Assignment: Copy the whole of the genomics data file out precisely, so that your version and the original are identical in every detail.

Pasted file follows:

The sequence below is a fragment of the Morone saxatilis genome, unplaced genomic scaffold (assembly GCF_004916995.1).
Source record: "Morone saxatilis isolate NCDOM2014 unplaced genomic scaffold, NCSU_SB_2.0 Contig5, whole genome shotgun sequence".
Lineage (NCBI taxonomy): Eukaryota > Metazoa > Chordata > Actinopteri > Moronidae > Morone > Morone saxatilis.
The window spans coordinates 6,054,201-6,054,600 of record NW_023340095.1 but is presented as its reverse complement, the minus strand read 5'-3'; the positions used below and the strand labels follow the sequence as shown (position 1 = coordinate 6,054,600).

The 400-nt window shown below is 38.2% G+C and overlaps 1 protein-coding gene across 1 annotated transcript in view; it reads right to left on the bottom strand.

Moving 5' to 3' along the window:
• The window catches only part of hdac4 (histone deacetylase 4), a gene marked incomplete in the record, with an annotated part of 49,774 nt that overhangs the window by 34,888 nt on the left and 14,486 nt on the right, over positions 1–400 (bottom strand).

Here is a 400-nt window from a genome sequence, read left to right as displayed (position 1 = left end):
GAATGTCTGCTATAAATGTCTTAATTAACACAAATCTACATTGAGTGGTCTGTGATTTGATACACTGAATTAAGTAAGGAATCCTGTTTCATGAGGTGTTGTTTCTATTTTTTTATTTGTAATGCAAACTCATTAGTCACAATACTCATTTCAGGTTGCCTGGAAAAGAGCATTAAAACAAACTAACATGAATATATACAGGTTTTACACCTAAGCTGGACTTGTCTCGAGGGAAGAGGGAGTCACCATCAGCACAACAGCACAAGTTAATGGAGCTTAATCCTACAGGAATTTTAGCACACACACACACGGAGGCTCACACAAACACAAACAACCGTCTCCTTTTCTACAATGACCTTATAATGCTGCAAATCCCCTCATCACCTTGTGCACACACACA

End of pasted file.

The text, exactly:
The sequence below is a fragment of the Morone saxatilis genome, unplaced genomic scaffold (assembly GCF_004916995.1).
Source record: "Morone saxatilis isolate NCDOM2014 unplaced genomic scaffold, NCSU_SB_2.0 Contig5, whole genome shotgun sequence".
Lineage (NCBI taxonomy): Eukaryota > Metazoa > Chordata > Actinopteri > Moronidae > Morone > Morone saxatilis.
The window spans coordinates 6,054,201-6,054,600 of record NW_023340095.1 but is presented as its reverse complement, the minus strand read 5'-3'; the positions used below and the strand labels follow the sequence as shown (position 1 = coordinate 6,054,600).

The 400-nt window shown below is 38.2% G+C and overlaps 1 protein-coding gene across 1 annotated transcript in view; it reads right to left on the bottom strand.

Moving 5' to 3' along the window:
• The window catches only part of hdac4 (histone deacetylase 4), a gene marked incomplete in the record, with an annotated part of 49,774 nt that overhangs the window by 34,888 nt on the left and 14,486 nt on the right, over positions 1–400 (bottom strand).

Here is a 400-nt window from a genome sequence, read left to right as displayed (position 1 = left end):
GAATGTCTGCTATAAATGTCTTAATTAACACAAATCTACATTGAGTGGTCTGTGATTTGATACACTGAATTAAGTAAGGAATCCTGTTTCATGAGGTGTTGTTTCTATTTTTTTATTTGTAATGCAAACTCATTAGTCACAATACTCATTTCAGGTTGCCTGGAAAAGAGCATTAAAACAAACTAACATGAATATATACAGGTTTTACACCTAAGCTGGACTTGTCTCGAGGGAAGAGGGAGTCACCATCAGCACAACAGCACAAGTTAATGGAGCTTAATCCTACAGGAATTTTAGCACACACACACACGGAGGCTCACACAAACACAAACAACCGTCTCCTTTTCTACAATGACCTTATAATGCTGCAAATCCCCTCATCACCTTGTGCACACACACA